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Cellular and molecular response of human macrophages exposed to Aggregatibacter actinomycetemcomitans leukotoxin.

Kelk P, Abd H, Claesson R, Sandström G, Sjöstedt A, Johansson A - Cell Death Dis (2011)

Bottom Line: This toxin selectively kills human leukocytes by inducing apoptosis and lysis.A. actinomycetemcomitans leukotoxin-induced several cellular and molecular mechanisms in human macrophages that led to a specific and excessive pro-inflammatory response with particular secretion of both interleukin (IL)-1β and IL-18.In addition, this pro-inflammatory cell death was inhibited by oxidized ATP, which indicates involvement of the purinergic receptor P2X(7) in this process.

View Article: PubMed Central - PubMed

Affiliation: Division of Molecular Periodontology, Department of Odontology, Faculty of Medicine, Umeå University, Umeå, Sweden. peyman.kelk@odont.umu.se

ABSTRACT
Aggregatibacter (Actinobacillus) actinomycetemcomitans is a facultative anaerobic gram-negative bacterium associated with severe forms of periodontitis. A leukotoxin, which belongs to the repeats-in-toxin family, is believed to be one of its virulence factors and to have an important role in the bacterium's pathogenicity. This toxin selectively kills human leukocytes by inducing apoptosis and lysis. Here, we report that leukotoxin-induced cell death of macrophages proceeded through a process that differs from the classical characteristics of apoptosis and necrosis. A. actinomycetemcomitans leukotoxin-induced several cellular and molecular mechanisms in human macrophages that led to a specific and excessive pro-inflammatory response with particular secretion of both interleukin (IL)-1β and IL-18. In addition, this pro-inflammatory cell death was inhibited by oxidized ATP, which indicates involvement of the purinergic receptor P2X(7) in this process. This novel virulence mechanism of the leukotoxin may have an important role in the pathogenic potential of this bacterium and can be a target for future therapeutic agents.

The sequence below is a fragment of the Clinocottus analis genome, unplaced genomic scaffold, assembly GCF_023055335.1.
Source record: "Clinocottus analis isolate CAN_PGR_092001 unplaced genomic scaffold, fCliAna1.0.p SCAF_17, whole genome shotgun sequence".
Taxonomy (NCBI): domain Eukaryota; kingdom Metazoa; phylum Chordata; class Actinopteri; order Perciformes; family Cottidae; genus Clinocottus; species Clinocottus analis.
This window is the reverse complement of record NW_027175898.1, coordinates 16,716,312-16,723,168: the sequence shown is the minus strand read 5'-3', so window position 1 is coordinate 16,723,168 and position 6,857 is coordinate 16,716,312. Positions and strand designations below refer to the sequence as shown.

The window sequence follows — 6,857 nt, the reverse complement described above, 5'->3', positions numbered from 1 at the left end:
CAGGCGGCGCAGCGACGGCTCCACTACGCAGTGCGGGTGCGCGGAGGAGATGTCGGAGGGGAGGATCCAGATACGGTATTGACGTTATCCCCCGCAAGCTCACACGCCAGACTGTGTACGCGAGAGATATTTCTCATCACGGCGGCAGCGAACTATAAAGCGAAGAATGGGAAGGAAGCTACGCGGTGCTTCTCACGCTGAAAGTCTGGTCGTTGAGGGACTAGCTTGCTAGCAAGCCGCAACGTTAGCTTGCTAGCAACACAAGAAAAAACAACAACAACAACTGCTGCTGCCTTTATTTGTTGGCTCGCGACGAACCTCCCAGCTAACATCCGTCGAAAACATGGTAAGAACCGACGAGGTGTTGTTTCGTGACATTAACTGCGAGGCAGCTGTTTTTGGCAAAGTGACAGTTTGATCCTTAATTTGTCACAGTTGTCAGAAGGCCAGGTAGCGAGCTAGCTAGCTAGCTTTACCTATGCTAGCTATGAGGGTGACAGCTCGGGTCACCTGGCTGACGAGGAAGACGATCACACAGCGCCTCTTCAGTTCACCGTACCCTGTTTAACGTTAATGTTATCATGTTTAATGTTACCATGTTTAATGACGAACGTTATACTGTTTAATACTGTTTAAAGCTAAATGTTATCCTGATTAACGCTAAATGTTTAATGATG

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Effects of A. actinomycetemcomitans leukotoxin (Ltx) on human macrophage IL-1β production and secretion. (a) ELISA quantification of the cell-associated and secreted IL-1β from macrophages exposed to 10 ng/ml A. actinomycetemcomitans Ltx or 100 ng/ml E. coli LPS (LPS) for 180 min. Mean values±S.D. of seven experiments with macrophages obtained from different donors. (b) Real-time RT-PCR quantification of mRNA of IL-1β in macrophages exposed to Ltx (10 ng/ml) or LPS (100 ng/ml) for 60 min in relation to the endogenous control GAPDH. Mean values±S.D. of three experiments from one macrophage donor. (c) Levels of mRNA for IL-1β in relation to the endogenous control GAPDH quantified by real time RT-PCR in macrophages exposed to Ltx (0–60 min) or LPS (60 min). Mean values±S.D. from three experiments from one macrophage donor. (d) ELISA quantification of IL-1β secreted from macrophages exposed to Ltx (0–60 min) or LPS (60 min). Mean values±S.D. from three experiments from one macrophage donor. (e) ELISA quantification of the cell-associated and secreted amounts of pro-IL-1β and IL-1β of macrophages exposed for 60 min to 10 ng/ml Ltx or 10 ng/ml heat-inactivated (HI) Ltx (pretreated at 70 °C for 30 min). Mean values±S.D. from three experiments from one macrophage donor. (f) Western blot analyses of cell lysates (Pellet) and supernatants (Sup) of macrophages exposed to 10 ng/ml Ltx or 100 ng/ml LPS for 60 min. GAPDH was used as endogenous control. Recombinant human IL-1β (rh IL1β, left lower band) was used for verification of the position of the 17 kDa IL-1β (active form). Representative results from two experiments with different macrophage donors are shown